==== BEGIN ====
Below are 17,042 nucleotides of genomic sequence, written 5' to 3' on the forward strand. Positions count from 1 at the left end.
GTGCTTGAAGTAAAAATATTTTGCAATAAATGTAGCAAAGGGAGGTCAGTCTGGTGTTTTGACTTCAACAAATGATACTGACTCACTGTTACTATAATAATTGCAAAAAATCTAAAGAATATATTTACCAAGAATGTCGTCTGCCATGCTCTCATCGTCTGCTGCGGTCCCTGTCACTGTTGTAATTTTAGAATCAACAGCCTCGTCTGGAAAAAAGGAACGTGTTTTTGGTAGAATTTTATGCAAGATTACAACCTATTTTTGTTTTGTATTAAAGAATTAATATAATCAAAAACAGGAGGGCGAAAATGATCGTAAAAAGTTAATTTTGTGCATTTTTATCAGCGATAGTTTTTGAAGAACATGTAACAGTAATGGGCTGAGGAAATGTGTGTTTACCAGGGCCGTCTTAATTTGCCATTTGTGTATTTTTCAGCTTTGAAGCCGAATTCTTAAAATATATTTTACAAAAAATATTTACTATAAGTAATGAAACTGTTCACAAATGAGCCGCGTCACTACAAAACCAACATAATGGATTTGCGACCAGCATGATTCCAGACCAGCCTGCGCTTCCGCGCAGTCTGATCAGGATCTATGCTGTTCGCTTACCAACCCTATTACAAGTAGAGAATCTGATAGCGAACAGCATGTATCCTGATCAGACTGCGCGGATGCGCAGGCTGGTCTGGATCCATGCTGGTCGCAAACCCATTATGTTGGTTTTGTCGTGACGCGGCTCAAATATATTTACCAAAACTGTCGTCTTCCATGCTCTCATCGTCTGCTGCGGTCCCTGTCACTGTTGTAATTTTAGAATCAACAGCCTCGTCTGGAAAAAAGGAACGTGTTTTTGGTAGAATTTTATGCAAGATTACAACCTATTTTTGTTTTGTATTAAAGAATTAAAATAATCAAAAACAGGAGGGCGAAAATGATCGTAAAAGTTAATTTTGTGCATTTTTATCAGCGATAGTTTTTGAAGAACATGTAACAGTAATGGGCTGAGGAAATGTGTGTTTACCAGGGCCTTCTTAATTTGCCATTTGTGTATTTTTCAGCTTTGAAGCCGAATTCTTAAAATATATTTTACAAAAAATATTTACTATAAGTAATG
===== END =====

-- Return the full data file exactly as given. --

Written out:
Below are 17,042 nucleotides of genomic sequence, written 5' to 3' on the forward strand. Positions count from 1 at the left end.
GTGCTTGAAGTAAAAATATTTTGCAATAAATGTAGCAAAGGGAGGTCAGTCTGGTGTTTTGACTTCAACAAATGATACTGACTCACTGTTACTATAATAATTGCAAAAAATCTAAAGAATATATTTACCAAGAATGTCGTCTGCCATGCTCTCATCGTCTGCTGCGGTCCCTGTCACTGTTGTAATTTTAGAATCAACAGCCTCGTCTGGAAAAAAGGAACGTGTTTTTGGTAGAATTTTATGCAAGATTACAACCTATTTTTGTTTTGTATTAAAGAATTAATATAATCAAAAACAGGAGGGCGAAAATGATCGTAAAAAGTTAATTTTGTGCATTTTTATCAGCGATAGTTTTTGAAGAACATGTAACAGTAATGGGCTGAGGAAATGTGTGTTTACCAGGGCCGTCTTAATTTGCCATTTGTGTATTTTTCAGCTTTGAAGCCGAATTCTTAAAATATATTTTACAAAAAATATTTACTATAAGTAATGAAACTGTTCACAAATGAGCCGCGTCACTACAAAACCAACATAATGGATTTGCGACCAGCATGATTCCAGACCAGCCTGCGCTTCCGCGCAGTCTGATCAGGATCTATGCTGTTCGCTTACCAACCCTATTACAAGTAGAGAATCTGATAGCGAACAGCATGTATCCTGATCAGACTGCGCGGATGCGCAGGCTGGTCTGGATCCATGCTGGTCGCAAACCCATTATGTTGGTTTTGTCGTGACGCGGCTCAAATATATTTACCAAAACTGTCGTCTTCCATGCTCTCATCGTCTGCTGCGGTCCCTGTCACTGTTGTAATTTTAGAATCAACAGCCTCGTCTGGAAAAAAGGAACGTGTTTTTGGTAGAATTTTATGCAAGATTACAACCTATTTTTGTTTTGTATTAAAGAATTAAAATAATCAAAAACAGGAGGGCGAAAATGATCGTAAAAGTTAATTTTGTGCATTTTTATCAGCGATAGTTTTTGAAGAACATGTAACAGTAATGGGCTGAGGAAATGTGTGTTTACCAGGGCCTTCTTAATTTGCCATTTGTGTATTTTTCAGCTTTGAAGCCGAATTCTTAAAATATATTTTACAAAAAATATTTACTATAAGTAATG